• The timing by which such capital should be available leads to very different conclusions as to the amount of capital needed. The paper implicitly assumes that it is immediately after the “resolution weekend” and that the relevant “bail-inable” liabilities should be part of resources that need to be immediately available for stabilisation purposes. This is emphasised by the mention that any changes to the capital needed for complying with authorisation requirements should reflect the post-resolution situation but without “adversely affecting the provision of critical functions by the institution”.
However, the resolution process may lead to a transfer or sale, or even to an orderly wind-down of some activities that are deemed critical for the market, over a period of time. This means that on Monday morning, the institution may well be required to re-open and offer such activities itself, but transfer them or close them down over the course of several months. Does it mean that the full recapitalisation requirement for MREL should be applicable? Or that a lower amount could do, with the perspective that some activities may be sold/transferred/wound down? We believe the latter, as capital should only be needed to support the institution’s activities in a steady state.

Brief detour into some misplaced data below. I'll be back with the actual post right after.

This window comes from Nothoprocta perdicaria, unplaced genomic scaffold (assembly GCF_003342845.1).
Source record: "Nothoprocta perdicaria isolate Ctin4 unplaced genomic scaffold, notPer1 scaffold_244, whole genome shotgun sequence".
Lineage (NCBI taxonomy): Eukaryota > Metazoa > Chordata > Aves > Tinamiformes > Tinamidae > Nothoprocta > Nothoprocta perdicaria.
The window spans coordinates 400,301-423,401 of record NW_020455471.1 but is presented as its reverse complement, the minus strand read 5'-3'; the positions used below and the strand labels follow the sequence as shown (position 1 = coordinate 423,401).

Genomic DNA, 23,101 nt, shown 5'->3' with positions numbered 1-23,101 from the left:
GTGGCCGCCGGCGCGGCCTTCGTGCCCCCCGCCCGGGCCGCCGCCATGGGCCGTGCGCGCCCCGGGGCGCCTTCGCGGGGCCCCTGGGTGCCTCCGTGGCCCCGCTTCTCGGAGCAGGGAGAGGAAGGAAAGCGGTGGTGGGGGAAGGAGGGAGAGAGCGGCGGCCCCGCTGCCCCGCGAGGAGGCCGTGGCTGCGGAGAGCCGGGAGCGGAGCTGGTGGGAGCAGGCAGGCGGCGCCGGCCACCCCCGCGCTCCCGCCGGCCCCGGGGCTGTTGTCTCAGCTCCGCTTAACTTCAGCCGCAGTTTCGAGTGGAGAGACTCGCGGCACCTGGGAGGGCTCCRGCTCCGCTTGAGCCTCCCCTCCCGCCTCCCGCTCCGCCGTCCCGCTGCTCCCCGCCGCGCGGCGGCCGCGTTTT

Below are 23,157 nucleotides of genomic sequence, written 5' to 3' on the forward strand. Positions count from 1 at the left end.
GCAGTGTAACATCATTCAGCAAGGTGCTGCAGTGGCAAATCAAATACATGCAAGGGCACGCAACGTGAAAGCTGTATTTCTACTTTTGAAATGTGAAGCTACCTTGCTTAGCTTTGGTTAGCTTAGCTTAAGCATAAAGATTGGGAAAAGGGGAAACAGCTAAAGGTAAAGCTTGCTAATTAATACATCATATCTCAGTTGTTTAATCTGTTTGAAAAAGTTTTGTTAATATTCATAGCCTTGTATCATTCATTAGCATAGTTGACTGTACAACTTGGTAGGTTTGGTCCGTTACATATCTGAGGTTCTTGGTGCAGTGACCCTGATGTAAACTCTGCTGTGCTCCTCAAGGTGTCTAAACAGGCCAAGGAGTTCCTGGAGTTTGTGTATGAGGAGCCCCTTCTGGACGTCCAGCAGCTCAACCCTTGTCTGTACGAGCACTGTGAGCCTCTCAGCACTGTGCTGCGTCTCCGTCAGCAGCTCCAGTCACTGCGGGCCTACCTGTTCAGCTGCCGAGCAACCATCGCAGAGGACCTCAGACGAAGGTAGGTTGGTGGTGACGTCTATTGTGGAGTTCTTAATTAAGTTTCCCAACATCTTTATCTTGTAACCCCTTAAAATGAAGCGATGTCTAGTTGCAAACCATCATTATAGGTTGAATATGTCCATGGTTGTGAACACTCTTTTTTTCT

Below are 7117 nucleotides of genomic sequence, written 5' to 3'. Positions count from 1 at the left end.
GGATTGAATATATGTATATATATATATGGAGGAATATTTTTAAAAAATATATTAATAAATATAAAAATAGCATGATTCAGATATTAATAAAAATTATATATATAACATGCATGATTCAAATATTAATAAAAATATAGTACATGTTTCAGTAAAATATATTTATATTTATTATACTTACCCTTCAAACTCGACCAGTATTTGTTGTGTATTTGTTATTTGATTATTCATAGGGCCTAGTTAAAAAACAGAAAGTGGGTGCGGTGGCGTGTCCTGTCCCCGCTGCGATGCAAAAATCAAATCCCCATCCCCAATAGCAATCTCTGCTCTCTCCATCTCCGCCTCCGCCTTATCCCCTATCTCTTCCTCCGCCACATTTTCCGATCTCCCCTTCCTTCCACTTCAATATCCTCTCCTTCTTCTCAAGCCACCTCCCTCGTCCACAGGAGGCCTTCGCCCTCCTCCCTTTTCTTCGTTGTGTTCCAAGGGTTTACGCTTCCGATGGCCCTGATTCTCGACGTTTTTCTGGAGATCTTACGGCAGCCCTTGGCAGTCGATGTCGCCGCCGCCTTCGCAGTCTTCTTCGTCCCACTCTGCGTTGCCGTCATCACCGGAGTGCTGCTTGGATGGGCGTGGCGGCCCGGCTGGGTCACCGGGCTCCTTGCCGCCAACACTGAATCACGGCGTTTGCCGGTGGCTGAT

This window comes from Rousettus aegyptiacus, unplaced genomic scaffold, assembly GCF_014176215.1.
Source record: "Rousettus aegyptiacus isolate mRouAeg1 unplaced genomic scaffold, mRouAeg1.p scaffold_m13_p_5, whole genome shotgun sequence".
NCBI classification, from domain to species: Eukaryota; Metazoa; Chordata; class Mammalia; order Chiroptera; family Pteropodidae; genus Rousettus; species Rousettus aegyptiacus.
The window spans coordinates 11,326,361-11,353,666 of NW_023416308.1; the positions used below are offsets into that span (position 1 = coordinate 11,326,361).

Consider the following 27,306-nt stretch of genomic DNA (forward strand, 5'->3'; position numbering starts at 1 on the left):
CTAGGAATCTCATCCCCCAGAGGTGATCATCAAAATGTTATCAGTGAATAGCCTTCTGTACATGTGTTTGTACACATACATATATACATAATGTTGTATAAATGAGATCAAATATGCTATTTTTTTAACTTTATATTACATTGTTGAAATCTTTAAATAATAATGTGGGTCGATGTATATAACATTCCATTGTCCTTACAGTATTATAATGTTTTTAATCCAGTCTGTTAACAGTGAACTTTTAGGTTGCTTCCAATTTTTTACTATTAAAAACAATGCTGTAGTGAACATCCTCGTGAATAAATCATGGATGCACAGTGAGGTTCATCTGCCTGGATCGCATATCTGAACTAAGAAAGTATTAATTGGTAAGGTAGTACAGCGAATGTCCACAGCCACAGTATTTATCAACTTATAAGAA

This argument is particularly true for ICSDs. Most of ICSDs’ activities are critical. However, winding-down is not unthinkable, provided sufficient time is available to ensure an orderly transfer of participant cash, assets and business to alternative providers.
• Furthermore, the requirement for a recapitalisation amount is particularly inappropriate for ICSDs in view of other regulatory requirements applicable to them. Indeed, CSDs are required to establish an orderly wind-down plan and to maintain procedures ensuring the timely and orderly settlement and transfer of participants’ assets to another CSD in the event of a withdrawal of authorisation (art. 20.5 of CSD regulation), and to hold sufficient amounts of capital to make such a wind-down possible under the CSD regulation (art. 47 of CSD regulation). Forced recapitalisation is at odds with the wind-down requirement.